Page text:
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Old book illustrations from the 19th and 20th centuries: an online database (openculture.com)
385 points by sohkamyung 7 days ago | hide | past | web | favorite | 50 comments





I made a quick random generator that includes all 3810 images:

https://perchance.org/old-book-illustration

Maybe useful for inspiration for some sort of creative activity. Also useful if you want a list of all the image URLs (click the edit button to see them).


That is awesome, thank you for putting in some time for this!

No problem! You can re-generate the url list (in case they add more pics) with the code below. Just change `320` to the total number of pages and paste it in the developer tools console when you're on their website.

  let urls = [];
  for(let i = 1; i <= 320; i++) {
    let text = await fetch("https://www.oldbookillustrations.com/illustrations/page/"+i).then(r => r.text());
    let matches = text.matchAll(/<img width="220" height="220" src="(.+?)-220x220\.jpg"/g);
    for(let m of matches) {
      let url = `${m[1]}.jpg`;
      urls.push(url);
    }
    console.log(i, urls.length);
  }
  console.log( urls.join("\n") );

I love this.

Thank you, this is awesome!

Best image I found was: https://www.oldbookillustrations.com/illustrations/de-groof-... ... great story, anyway. Poor bastard didn't even get a mention at https://en.wikipedia.org/wiki/History_of_aviation#19th_centu...

Shameless plug for mine and my wife's project, http://www.visualhaggard.org. We have extremely high quality scans of illustrations from many editions of H. Rider Haggard's work. Thanks for your time!

The site excellent but is serving a TLS-certificate from: * .herokuapp.com instead of * .visualhaggard.org, so everything is big red browser warnings and the search engines will punish you guys accordingly.

Beautiful stuff!

I commented elsewhere on this thread about reproductions: https://news.ycombinator.com/threads?id=cpach

Just out of curiosity, have you considered making print reproductions?


Thank you for taking a look!

You know, we hadn't considered making prints but I've always wanted to merchandise. The goal was to make an academic resource and to collect and preserve the images in large resolutions.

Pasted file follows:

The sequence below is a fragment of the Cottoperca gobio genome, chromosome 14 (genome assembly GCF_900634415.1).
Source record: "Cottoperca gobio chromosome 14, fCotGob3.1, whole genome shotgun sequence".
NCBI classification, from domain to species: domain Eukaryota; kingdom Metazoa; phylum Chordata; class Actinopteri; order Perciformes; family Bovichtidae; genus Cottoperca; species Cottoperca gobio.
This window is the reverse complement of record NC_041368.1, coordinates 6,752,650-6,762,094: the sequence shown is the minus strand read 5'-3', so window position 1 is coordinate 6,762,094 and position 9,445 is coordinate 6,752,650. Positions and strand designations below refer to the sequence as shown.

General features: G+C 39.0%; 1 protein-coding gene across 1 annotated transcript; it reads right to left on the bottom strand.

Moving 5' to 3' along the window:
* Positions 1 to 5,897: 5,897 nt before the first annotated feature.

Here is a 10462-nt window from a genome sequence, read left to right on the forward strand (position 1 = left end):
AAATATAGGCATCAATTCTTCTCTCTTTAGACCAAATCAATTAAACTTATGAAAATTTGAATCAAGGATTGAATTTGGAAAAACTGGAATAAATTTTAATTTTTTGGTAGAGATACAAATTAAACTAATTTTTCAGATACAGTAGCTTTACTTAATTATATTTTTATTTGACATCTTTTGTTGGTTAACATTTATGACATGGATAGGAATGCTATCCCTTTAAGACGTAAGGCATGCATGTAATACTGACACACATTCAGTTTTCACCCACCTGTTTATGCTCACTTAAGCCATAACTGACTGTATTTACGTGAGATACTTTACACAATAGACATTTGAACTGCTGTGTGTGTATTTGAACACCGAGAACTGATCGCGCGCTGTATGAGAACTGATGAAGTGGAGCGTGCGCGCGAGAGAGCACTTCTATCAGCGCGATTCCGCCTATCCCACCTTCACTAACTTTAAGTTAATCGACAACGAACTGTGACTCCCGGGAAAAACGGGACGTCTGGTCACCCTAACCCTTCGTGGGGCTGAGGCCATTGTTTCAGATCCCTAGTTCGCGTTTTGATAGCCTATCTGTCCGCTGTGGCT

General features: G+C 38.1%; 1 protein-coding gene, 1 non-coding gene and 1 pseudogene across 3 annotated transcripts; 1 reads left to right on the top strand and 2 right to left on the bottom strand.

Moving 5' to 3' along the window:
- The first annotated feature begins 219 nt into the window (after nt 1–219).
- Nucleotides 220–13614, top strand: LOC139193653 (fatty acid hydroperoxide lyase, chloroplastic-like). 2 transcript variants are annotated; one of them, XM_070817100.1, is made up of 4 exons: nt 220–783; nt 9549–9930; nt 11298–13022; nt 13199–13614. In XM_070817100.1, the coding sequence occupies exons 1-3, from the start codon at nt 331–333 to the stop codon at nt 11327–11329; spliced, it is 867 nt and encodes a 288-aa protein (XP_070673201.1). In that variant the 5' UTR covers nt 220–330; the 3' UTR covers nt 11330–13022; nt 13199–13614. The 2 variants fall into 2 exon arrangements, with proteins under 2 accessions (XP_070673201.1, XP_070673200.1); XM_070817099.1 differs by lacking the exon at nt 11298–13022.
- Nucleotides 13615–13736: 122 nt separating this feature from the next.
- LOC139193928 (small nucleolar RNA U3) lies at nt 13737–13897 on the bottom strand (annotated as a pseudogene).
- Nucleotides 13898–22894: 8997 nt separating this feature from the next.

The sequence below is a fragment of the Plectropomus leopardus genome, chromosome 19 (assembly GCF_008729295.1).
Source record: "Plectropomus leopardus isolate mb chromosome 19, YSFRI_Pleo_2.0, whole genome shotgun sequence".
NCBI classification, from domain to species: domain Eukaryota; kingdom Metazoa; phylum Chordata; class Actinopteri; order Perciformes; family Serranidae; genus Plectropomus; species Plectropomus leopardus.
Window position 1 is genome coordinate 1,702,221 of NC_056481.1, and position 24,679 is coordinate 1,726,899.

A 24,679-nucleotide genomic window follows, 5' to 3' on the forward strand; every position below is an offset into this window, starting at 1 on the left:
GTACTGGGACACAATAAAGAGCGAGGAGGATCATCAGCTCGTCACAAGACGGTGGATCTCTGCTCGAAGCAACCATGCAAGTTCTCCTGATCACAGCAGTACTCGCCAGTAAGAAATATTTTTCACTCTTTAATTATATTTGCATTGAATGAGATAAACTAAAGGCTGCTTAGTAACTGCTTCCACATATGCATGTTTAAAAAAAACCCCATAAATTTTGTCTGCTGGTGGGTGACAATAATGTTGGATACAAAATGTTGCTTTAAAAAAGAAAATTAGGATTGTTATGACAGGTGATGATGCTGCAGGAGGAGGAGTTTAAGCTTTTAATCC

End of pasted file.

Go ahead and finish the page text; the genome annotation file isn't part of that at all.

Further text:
Also see ClipArtETC[1] from the Florida Center for Instructional Technology. They have a much larger collection, though less meticulously restored, and with a license requirement for commercial use.

[1] https://etc.usf.edu/clipart/



How very strange. Why should they be censored?

Why not link directly to the source?

Indeed. Had to scan halfway through the article to get to the actual site link https://www.oldbookillustrations.com/

Can someone explain (or find an explanation for) Phil May's ABC's? For example what should 'q' and 'Q' stand for?

https://www.oldbookillustrations.com/illustrations/may-alpha...

https://www.oldbookillustrations.com/titles/phil-mays-abc/


perhaps "quiet" and "Queen"?

thanks! Seems reasonable :-)

the captions don't really help!

Great source of images for blogs, if they are off copyright.

I believe they are. According to the article:

> Old Book Illustrations presents itself as a scholarly resource, including a digitized Dictionary of the Art of Printing and short articles on some of the most famous artists and significant texts from the period. The site’s publishers are also transparent about their selection process. They are guided by their “reasons pertaining to taste, consistency, and practicality,” they write. The archive might have broadened its focus, but “due to obvious legal restrictions, [they] had to stay within the limits of the public domain.”


From their terms of use [1]: